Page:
Rosenberg, an assistant professor, joined the School of Public Health-Bloomington’s Department of Epidemiology and Biostatistics in 2016 after a postdoctoral fellowship at the Harvard Center for Population and Development Studies. She also holds an honorary faculty affiliation at the University of Witwatersrand, South Africa. She earned her Ph.D. from the University of North Carolina-Chapel Hill.
Rosenberg is an expert in sexual health among women and adolescents, with research interests in the economic and social interventions that improve population health across the lifespan. She has conducted research in Haiti, Kenya, South Africa and the United States. She is successful at grantsmanship and a prolific collaborator.
Pivoting to COVID-19 during the pandemic, Rosenberg and collaborators produced early research documenting the lockdown’s impact on mental health and sexual relationships. She also served on IU’s COVID-19 surveillance testing team and led an analysis demonstrating that in-person learning was not related to increased COVID-19 infection risk. Reflecting her growing impact on epidemiology, Rosenberg’s research was cited nearly 400 times in 2021 alone.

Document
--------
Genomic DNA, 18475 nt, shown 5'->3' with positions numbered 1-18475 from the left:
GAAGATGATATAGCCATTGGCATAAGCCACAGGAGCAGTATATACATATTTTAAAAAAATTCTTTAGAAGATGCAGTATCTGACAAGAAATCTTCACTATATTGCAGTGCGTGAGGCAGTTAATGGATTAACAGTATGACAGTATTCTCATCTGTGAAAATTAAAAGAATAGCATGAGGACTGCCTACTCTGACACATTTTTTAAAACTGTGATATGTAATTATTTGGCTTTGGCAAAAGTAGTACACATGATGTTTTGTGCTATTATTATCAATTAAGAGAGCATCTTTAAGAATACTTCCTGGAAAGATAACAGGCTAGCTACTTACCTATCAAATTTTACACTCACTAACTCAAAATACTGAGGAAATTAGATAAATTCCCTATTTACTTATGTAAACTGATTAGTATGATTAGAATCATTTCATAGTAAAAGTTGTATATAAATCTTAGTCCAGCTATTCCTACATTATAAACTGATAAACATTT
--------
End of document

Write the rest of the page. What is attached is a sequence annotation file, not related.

Joining the Paul H. O’Neill School of Public and Environmental Affairs in 2019, Silva is a sociologist who applies ethnographic and other qualitative research methods to questions of political identity and social and economic inequality in America. She earned her Ph.D. from the University of Virginia.
A noteworthy aspect of Silva’s outstanding scholarship is its blend of academic rigor and political reach. Her book “We’re Still Here: Pain and Politics in the Heart of America” (Oxford University Press, 2019) has been translated into Korean and listed by Foreign Affairs in its “Best of Books 2020.” She has been featured in The Washington Post, The New Yorker, The Atlantic, Slate, Bloomberg Business and New York Review of Books.
Her expertise on the political psychology of working-class Americans, especially as they transition to adulthood, has been sought by both the left-leaning Brookings Institution and the right-leaning American Enterprise Institute. Silva’s current work looks at electronic health records, comparing their data to interviews with economically disadvantaged women and clinician notes to understand how electronic health records may overlook crucial social determinants of health and thus amplify unequal access to health care.